Production Process

Extraction of olive oil starts with olive harvest. Once this process is finished, olives are transported to an olive oil processing Factory, where they are washed for the next phase in the mill. As a result of this step, the grinding of fruit produces a dense paste that will go through a kneading process; a long rubbing of the paste to join the oil drops, breaking the emulsion and forming an oily uninterrupted phase.

The previously kneaded paste must go through one last phase to achieve the final separation of its three components: pomace, vegetable water and oil. This process is called extraction and it’s made by centrifuging olive paste. This can be made in two or three steps, depending if oil is separated from the two other elements or if the three elements are separated on their own.

After this, the product is in conditions of being used, but to eliminate any solid element that might have remained from the process, oil goes through a filter to later be stored in stainless steel vats for its future packaging.



According to the International Olive Council (COI), olive oil is the one that comes uniquely from the fruit of olive tree (Olea europea L.) (Excluding oils obtained by solvents or alteration procedures, or any other oil blend of other natures). According to the COI, olive oil must be commercialized according to the following regulations:

Virgin Olive Oils are oils from the olive tree fruit, obtained uniquely by mechanical procedures or by other physical methods in special thermic conditions that do not alter the oil or the process of washing, decantation, centrifugation and filtration.

The virgin olive oils apt for consumption (which follow the appropriate procedure) are:


Olive oil tasting

Aromatic quality of Olive Oil is one of its most valued elements by consumers, considering that other vegetable oils (such as grape, soy, marigold, canola, among others) don’t have the same quality because of its refining process.

Olive Oil characteristic smell and aroma is formed of both complex and volatile compounds groups and can be explored with senses through organoleptic appreciations through Olive Oil tastings.

For Olive Oil tastings, samples are placed in opaque glasses, since the actual color of oil is not a determinant factor. Then, the glasses are covered, smelled and tasted. Between each tasting, granny smith apples are eaten along with a sip of water, helping remove taste of the previous sample. Tasting is done in a temperature of approximately 28ºC, which facilitates the volatility of aromatic compounds.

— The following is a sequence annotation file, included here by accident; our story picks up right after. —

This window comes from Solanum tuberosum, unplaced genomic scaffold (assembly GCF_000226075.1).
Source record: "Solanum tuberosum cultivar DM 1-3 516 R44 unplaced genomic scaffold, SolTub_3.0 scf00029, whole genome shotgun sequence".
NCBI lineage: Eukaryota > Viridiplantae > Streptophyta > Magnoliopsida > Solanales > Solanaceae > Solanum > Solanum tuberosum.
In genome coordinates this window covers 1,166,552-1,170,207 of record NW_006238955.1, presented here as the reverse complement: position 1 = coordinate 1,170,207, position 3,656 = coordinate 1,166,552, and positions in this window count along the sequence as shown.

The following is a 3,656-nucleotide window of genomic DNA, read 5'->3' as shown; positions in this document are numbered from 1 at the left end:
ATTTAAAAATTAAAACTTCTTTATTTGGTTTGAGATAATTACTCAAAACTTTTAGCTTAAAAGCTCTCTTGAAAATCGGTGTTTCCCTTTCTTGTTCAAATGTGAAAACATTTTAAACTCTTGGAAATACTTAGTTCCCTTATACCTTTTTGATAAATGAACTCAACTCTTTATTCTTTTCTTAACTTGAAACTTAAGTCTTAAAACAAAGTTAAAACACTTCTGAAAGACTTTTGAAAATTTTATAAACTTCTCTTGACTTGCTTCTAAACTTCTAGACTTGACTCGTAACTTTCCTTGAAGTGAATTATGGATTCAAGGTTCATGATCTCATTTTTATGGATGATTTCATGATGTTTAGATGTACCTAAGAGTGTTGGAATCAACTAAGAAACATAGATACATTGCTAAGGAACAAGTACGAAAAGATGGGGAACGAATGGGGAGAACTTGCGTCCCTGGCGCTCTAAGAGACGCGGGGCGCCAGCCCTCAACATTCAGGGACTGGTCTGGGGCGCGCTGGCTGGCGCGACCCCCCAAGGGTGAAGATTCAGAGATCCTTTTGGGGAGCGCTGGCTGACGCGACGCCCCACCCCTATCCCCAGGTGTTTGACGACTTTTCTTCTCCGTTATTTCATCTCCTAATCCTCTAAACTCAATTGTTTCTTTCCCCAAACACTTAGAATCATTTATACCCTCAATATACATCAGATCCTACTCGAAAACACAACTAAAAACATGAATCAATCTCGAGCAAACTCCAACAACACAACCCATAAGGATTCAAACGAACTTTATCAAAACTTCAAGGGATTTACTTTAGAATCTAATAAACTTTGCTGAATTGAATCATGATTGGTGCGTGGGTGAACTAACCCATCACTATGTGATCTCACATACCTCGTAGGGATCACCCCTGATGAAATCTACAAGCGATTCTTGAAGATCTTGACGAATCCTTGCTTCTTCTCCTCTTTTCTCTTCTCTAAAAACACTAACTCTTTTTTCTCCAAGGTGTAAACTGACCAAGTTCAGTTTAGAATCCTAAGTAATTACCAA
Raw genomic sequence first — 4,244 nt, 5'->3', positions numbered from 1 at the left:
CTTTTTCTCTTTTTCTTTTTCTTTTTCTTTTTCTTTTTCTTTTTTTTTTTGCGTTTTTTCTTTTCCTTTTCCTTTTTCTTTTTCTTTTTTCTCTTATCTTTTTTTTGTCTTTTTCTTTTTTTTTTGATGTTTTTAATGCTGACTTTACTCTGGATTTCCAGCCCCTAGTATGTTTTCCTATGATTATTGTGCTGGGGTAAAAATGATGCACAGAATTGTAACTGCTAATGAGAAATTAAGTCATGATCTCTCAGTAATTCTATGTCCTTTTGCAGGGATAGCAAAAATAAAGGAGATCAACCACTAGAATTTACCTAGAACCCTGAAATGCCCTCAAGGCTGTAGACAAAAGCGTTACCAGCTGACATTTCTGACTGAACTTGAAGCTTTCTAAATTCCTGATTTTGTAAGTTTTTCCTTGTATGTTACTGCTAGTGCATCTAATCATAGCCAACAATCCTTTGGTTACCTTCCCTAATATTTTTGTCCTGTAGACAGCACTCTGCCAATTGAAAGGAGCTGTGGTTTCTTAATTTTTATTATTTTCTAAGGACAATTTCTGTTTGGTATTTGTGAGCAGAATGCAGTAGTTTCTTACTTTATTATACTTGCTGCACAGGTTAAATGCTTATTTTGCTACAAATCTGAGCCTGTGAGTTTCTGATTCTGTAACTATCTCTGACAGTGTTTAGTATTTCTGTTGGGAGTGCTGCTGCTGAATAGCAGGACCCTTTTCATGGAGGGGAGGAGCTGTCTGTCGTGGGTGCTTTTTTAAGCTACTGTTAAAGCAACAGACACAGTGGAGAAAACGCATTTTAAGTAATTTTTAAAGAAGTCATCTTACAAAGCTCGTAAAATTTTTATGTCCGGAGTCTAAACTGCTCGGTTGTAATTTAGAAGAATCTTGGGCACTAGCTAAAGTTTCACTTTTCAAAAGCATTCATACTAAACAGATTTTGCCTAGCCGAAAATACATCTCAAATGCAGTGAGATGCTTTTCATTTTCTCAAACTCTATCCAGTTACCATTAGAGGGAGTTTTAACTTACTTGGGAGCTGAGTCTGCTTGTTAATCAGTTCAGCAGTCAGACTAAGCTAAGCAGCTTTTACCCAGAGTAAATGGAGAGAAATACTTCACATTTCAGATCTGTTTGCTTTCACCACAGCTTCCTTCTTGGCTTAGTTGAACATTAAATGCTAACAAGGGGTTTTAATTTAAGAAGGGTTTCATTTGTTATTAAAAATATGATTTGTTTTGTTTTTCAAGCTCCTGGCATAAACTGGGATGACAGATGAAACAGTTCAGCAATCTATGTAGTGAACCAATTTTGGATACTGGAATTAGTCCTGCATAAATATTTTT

Tasting comprises the following phases:

Olfactory, Tasting, Tactile, Equilibrium and Harmony:

Positive characteristics and most valued features in olive oil are:

  • Fruity: Summary of varietal features of fresh and healthy, green or ripe olives.
  • Bitter: Olive taste of very green olives, usually perceived at the end of the tongue.
  • Spicy: Tactile pungency feeling inside the throat.
  • Fruitiness of other fruits: Apple, tomato, banana, almond, and artichoke.
  • Green: Leaves, freshly cut herbs, fig trees.

Likewise the set of unpleasant feelings or defects that can be found in olive oils are:

  • Rancid: Smell and tasting of oil that has gone through a rusting process.
  • Musty: Oil flavor from olives that have suffered an anaerobic fermentation due to long storage of the fruits before the extraction process.
  • Moldy: Oil flavor from olives that have grown mold and yeast due to long storage of the fruit before extraction process.
  • Wine: Oil flavor that reminds of wine or vinegar due that olives have suffered an anaerobic fermentation.
  • Dregs or sediment: Oil flavor that has been in long contact with the fermented bottom of the storage tanks.
  • Metallic: Metallic flavor of an oil that seems to have been in long contact with the stainless steel in the olive press during the storage process.